And that “comprehensive economic development and education agenda”? Not spelled out at all in the op-ed. Just pablum.
* I dunno, but perhaps Tillman didn’t get the memo about Rauner’s policy switch. From ABC7…
“Anyone who wants to see more people going back to work should support lowering the minimum wage,” John Tilman, Illinois Policy Institute, said.
* Also, Rauner still hasn’t explained this comment he made in Carbondale on Tuesday…
“We should only do that [reduce the minimum wage by a dollar an hour] in the context of dramatically improving our schools and creating a business environment where everybody’s got jobs so we don’t have such a brutally high unemployment rate.”
Still trying to figure that one out.
* And you gotta love this quote by Sen. Kirk Dillard…
Dillard called Rauner’s idea to lower the rate “political suicide.”
“Being as wealthy, a multi, multi- millionaire as he is, shows he is out of touch with regular Illinoisans,” Sen. Dillard said.
OK, well, then how “out of touch” is a candidate who wants the “marketplace” to set the minimum wage instead of the government? He’s getting a total pass on this issue so far from the media.
* Here’s some much-needed context from the Economic Policy Institute…
When describing who would see a raise if the minimum wage were increased, it is important to look at everyone who earns between the current minimum wage and the proposed new one, as well as workers earning just above the new minimum wage (who would likely also see a small pay increase as employers move to preserve internal wage ladders). The typical worker who would be affected by an increase in the minimum wage to $10.10 per hour by 2015 looks nothing like the part-time, teen stereotype: She is in her early thirties, works full-time, and may have a family to support. Our analysis of workers who would benefit from an increase in the minimum wage shows:
* The average age of affected workers is 35 years old;
* 88 percent of all affected workers are at least 20 years old;
* 35.5 percent are at least 40 years old;
* 56 percent are women;
* 28 percent have children;
* 55 percent work full-time (35 hours per week or more);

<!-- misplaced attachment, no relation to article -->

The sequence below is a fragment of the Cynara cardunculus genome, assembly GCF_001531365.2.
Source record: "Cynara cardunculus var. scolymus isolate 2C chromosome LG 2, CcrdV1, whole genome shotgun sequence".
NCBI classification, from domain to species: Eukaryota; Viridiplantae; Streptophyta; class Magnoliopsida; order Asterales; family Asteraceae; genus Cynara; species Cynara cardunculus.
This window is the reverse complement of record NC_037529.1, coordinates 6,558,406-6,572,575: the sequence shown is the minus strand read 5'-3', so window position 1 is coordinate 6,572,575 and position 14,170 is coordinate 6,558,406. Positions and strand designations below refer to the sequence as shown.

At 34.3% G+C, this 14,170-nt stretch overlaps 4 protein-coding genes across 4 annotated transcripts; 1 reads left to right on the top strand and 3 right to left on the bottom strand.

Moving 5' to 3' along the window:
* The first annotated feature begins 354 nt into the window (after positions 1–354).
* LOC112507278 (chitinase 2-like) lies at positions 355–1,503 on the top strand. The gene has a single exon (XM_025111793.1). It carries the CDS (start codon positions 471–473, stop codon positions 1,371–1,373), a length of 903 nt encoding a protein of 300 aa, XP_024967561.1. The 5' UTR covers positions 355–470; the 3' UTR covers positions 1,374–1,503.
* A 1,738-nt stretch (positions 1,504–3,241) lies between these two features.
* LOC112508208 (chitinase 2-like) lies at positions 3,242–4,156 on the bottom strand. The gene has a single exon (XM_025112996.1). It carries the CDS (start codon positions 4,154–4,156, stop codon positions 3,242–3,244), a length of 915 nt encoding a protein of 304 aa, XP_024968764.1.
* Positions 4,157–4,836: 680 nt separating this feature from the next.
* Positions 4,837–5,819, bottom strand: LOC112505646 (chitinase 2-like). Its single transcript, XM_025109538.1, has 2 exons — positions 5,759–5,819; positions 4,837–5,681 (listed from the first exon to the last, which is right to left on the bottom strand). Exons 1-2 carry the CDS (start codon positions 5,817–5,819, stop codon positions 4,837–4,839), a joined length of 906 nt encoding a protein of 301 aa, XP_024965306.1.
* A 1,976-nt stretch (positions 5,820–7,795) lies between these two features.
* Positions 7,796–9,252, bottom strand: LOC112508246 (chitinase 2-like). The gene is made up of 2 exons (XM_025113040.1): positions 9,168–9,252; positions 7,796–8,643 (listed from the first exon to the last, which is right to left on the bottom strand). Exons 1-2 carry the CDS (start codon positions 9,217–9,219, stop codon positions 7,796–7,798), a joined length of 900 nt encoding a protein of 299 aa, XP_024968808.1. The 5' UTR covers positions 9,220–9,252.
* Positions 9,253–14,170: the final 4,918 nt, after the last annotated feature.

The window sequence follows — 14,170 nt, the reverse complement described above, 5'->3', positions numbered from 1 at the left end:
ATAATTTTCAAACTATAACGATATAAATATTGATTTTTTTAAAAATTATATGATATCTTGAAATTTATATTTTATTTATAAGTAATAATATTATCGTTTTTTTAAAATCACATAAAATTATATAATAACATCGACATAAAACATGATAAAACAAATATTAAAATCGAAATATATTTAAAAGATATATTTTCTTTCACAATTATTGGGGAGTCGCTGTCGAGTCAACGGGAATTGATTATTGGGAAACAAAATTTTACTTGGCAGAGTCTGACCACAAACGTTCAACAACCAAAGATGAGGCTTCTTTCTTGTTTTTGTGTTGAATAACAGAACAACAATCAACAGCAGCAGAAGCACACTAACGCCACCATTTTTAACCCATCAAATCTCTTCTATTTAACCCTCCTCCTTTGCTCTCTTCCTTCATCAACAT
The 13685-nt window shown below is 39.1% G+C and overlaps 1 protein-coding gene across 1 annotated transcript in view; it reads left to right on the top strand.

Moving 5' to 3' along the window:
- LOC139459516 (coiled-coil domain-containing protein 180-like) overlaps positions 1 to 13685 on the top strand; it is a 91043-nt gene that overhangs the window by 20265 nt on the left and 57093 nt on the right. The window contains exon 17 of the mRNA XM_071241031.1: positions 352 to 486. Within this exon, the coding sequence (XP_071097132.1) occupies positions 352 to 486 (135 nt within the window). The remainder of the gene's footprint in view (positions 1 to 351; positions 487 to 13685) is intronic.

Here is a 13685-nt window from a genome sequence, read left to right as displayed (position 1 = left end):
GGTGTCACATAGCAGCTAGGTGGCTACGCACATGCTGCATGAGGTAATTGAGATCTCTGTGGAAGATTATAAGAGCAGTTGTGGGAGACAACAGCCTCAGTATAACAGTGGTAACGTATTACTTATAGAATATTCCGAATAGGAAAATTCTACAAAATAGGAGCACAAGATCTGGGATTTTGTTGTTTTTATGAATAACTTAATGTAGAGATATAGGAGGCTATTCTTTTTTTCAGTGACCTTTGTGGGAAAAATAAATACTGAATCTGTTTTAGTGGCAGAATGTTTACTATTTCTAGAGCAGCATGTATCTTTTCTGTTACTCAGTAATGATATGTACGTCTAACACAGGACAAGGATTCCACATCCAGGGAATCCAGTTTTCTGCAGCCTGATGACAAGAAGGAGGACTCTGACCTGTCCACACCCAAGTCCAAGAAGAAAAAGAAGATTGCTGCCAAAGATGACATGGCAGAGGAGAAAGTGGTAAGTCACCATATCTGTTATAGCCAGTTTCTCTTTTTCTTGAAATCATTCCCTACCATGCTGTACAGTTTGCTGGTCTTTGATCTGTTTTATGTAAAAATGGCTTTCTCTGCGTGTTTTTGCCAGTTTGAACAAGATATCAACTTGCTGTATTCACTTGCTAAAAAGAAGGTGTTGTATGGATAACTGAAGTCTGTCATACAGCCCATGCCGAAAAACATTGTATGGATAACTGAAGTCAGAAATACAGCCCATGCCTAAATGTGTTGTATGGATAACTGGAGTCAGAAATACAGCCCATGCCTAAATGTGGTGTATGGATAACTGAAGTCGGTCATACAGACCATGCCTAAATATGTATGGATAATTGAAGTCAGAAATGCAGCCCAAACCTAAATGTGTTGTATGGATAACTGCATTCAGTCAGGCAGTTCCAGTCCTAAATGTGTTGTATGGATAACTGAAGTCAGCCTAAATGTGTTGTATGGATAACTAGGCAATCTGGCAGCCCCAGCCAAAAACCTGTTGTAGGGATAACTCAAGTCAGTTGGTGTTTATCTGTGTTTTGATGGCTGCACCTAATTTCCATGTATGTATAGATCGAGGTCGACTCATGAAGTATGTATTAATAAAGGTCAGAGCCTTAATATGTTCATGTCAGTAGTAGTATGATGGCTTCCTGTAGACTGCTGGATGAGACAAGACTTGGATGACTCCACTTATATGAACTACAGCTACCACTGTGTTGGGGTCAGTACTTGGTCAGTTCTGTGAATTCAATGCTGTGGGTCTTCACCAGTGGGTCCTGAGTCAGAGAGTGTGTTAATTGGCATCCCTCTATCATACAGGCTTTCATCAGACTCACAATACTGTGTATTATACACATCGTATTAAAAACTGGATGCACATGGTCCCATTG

* 44 percent have at least some college experience.
Claims that mostly teenagers would see a raise if the minimum wage were increased are sometimes based erroneously upon the official Bureau of Labor Statistics data on workers who are earning the federal minimum wage or below—i.e. workers earning exactly $7.25 per hour or less. These data do not provide an accurate picture of who would see a raise if the minimum wage were increased because they exclude all workers from the 19 states with higher state minimum wages, along with all workers making slightly above the current federal minimum wage but below the proposed minimum, all of whom would see a raise if the minimum wage were increased.
* From the DGA…
Democratic Governors Association Communications Director Danny Kanner today issued the following statement regarding billionaire Bruce Rauner’s attempt to explain away his plan to cut the minimum wage in Illinois:
“They say a gaffe is when a politician tells the truth. In the case of Bruce Rauner, he showed his true colors when he said that Illinois’ minimum wage needs to be cut. Only a right-wing billionaire would think it’s right to take thousands of dollars a year from working people who live on the brink of poverty. Forget his insincere apology today - the real Bruce Rauner would force thousands of Illinoisans into poverty if he had the chance, and voters won’t soon forget.”
Will voters forget?
…Adding… CTU President Karen Lewis analyzes…
In an interview with the Sun-Times, Lewis, who calculated that at $7.20-an-hour, Rauner made more money in one second than what he proposed minimum wage earners should make in one hour, accused Rauner of now changing his tune because of politics.
“It made him look really insane. So he had to pull this back,” Lewis told the Sun-Times on Wednesday. “It played badly, so his handlers told him to change that. I think people need to understand this is who he really is.”